If you’ve lived in the United States for any substantial period of time, you’ve probably seen an air quality alert warning come across on your local TV or Radio station.
But, do you know what an air quality alert actually means?
Every day, the Environmental Protection Agency (EPA) monitors the air quality throughout the U.S. and reports it online at AirNow.gov. This data is then used to alert you on how dangerous the air around you can be to your health.
To make it easy for you to determine how bad the air quality is in your location, the EPA developed a color-coded system that relates to pollution levels.
Green – means the air is good quality
Yellow – means that the level is moderate quality and starting to get polluted
Orange – means that the air is very dangerous to breathe, especially for people with respiratory issues, including asthma and the elderly
Red – means the air quality is becoming dangers for everyone
Purple – means that the air quality is extremely hazardous for all groups and it’s best to stay indoors as much as possible
There are two things that contribute to harmful air pollution and impact the level of an air quality alert.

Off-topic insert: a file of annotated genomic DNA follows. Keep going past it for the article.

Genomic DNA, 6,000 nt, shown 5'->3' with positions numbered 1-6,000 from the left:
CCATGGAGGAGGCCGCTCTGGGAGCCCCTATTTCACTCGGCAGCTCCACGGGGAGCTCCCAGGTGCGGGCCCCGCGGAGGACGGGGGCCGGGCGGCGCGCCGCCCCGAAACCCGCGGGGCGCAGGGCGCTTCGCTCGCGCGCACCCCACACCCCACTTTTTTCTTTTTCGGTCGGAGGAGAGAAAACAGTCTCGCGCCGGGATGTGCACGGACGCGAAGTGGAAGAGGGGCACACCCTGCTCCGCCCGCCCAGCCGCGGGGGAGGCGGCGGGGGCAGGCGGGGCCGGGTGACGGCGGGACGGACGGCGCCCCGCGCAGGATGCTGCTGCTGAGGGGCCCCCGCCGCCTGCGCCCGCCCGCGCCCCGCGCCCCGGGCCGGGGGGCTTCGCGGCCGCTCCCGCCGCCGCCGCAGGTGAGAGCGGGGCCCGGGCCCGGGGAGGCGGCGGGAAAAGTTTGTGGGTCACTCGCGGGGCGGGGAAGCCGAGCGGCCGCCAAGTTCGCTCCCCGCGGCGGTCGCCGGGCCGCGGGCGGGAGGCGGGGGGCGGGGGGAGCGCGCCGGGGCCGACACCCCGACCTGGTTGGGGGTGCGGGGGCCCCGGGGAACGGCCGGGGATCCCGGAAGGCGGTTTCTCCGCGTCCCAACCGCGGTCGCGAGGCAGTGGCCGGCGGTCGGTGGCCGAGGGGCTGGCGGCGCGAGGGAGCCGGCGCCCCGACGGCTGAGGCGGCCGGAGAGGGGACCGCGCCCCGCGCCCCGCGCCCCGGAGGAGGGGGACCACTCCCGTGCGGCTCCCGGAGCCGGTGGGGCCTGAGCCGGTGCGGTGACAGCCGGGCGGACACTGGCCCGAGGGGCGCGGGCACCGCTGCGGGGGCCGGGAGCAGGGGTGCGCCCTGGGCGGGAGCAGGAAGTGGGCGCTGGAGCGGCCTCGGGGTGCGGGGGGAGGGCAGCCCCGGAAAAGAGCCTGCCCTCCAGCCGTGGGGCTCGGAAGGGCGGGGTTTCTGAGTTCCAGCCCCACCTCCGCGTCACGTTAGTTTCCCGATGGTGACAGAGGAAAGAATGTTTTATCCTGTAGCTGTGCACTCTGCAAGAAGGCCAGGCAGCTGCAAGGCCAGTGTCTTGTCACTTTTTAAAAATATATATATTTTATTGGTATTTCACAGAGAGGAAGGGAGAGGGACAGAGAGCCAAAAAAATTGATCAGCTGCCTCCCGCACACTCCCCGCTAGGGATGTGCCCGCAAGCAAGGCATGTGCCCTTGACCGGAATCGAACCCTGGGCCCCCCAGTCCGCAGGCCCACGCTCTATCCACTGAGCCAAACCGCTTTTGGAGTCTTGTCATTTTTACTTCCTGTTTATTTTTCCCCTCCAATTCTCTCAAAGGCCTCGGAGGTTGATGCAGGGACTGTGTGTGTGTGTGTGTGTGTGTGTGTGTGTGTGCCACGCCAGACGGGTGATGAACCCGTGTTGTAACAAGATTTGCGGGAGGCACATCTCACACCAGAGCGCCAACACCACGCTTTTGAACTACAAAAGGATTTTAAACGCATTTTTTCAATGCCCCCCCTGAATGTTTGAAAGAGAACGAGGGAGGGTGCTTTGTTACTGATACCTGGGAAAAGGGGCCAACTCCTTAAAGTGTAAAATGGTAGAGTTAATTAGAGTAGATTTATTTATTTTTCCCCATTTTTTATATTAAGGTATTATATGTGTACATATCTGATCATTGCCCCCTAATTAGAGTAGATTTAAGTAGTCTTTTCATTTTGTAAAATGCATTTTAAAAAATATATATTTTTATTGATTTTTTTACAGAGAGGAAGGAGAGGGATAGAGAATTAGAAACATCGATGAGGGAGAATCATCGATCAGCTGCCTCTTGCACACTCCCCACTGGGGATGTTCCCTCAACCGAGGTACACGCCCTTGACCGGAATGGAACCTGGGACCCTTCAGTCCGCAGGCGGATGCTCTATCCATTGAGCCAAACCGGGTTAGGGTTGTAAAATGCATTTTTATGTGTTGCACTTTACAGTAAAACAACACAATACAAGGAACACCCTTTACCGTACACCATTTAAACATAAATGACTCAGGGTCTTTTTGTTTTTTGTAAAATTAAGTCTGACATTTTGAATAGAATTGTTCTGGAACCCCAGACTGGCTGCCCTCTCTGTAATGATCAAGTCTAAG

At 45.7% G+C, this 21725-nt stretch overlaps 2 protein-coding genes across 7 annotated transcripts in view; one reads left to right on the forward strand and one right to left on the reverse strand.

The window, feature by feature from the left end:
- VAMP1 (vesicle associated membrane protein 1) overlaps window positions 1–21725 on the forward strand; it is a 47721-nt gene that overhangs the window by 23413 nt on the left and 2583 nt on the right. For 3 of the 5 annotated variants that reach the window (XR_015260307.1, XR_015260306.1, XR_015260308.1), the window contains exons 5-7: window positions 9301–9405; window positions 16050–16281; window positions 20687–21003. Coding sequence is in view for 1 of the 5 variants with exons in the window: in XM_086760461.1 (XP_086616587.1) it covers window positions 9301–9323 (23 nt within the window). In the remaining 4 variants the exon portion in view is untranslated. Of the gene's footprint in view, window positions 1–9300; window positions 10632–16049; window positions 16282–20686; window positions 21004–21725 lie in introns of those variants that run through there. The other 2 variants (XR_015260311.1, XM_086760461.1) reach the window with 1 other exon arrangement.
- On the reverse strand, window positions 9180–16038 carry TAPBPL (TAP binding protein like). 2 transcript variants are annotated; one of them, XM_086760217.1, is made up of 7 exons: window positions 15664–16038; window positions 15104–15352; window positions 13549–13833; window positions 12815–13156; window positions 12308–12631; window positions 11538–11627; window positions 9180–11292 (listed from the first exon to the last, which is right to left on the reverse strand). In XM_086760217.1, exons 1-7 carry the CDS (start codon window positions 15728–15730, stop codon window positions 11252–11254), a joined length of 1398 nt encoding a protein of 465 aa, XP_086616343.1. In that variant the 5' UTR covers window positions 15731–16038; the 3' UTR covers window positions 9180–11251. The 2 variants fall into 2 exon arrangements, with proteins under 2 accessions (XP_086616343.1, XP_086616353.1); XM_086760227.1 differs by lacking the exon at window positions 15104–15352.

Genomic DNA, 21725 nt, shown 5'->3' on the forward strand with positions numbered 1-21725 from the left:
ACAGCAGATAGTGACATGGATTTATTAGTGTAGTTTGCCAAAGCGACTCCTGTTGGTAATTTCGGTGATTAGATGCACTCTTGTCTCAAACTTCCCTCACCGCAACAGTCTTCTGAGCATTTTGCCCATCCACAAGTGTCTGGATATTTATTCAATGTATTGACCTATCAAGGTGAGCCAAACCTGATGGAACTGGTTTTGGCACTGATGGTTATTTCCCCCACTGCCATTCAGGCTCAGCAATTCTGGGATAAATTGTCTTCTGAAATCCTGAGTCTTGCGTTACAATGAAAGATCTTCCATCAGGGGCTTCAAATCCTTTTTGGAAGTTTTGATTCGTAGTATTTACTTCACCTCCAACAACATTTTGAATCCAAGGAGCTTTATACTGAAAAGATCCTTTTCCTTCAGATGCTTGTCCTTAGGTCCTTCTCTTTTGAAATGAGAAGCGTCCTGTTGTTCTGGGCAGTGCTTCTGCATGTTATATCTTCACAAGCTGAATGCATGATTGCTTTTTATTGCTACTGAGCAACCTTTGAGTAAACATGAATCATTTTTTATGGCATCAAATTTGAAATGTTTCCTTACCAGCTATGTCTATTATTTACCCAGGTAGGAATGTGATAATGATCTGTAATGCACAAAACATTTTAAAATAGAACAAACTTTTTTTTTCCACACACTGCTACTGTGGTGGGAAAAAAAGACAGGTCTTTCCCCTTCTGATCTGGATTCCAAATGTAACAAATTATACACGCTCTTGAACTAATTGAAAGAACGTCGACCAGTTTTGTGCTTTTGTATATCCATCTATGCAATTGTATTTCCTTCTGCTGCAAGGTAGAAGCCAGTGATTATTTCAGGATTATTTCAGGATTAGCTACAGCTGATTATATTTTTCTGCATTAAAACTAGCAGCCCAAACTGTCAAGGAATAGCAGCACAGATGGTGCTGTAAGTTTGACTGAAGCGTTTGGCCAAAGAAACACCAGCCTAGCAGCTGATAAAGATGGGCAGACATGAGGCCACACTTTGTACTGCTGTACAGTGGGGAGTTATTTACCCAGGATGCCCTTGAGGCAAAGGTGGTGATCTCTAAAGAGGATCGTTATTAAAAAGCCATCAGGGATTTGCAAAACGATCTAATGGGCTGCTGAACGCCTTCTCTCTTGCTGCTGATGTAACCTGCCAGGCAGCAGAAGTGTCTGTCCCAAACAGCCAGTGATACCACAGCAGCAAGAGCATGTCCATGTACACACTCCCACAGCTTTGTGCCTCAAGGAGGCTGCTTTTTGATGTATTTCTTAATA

Ground-level Ozone – High levels are the most frequent cause of air quality alerts. It’s created by vehicle exhaust emissions and industrial fumes, as well as the chemical reaction of Nitrogen and Volatile Organic Compounds (VOC) in the presence of sunlight.
Particulate Matter – This consists of pollutants such as soot, ash, smoke, and dust. Often it’s caused by chemical processes or the burning of fossil fuels.
Orange or red alert day are usually the most common color codes you’ll see in your local area. Often a green or yellow alert is not reported since it doesn’t make much in the way of news. A purple alert is very rare but has occurred in extreme environmental pollution cases.
Here are just some of the few cities with bad air quality levels, according to recent reports.
Louisville, Kentucky (Orange)
Birmingham, Alabama (Orange)
Charlotte, North Carolina (Red)
Atlanta, Georgia (Purple)
If you’re located in an area that has an orange, red or purple alert, the best thing you can do is to stay inside and shut all windows and doors. This will help prevent any airborne pollution from entering into this area.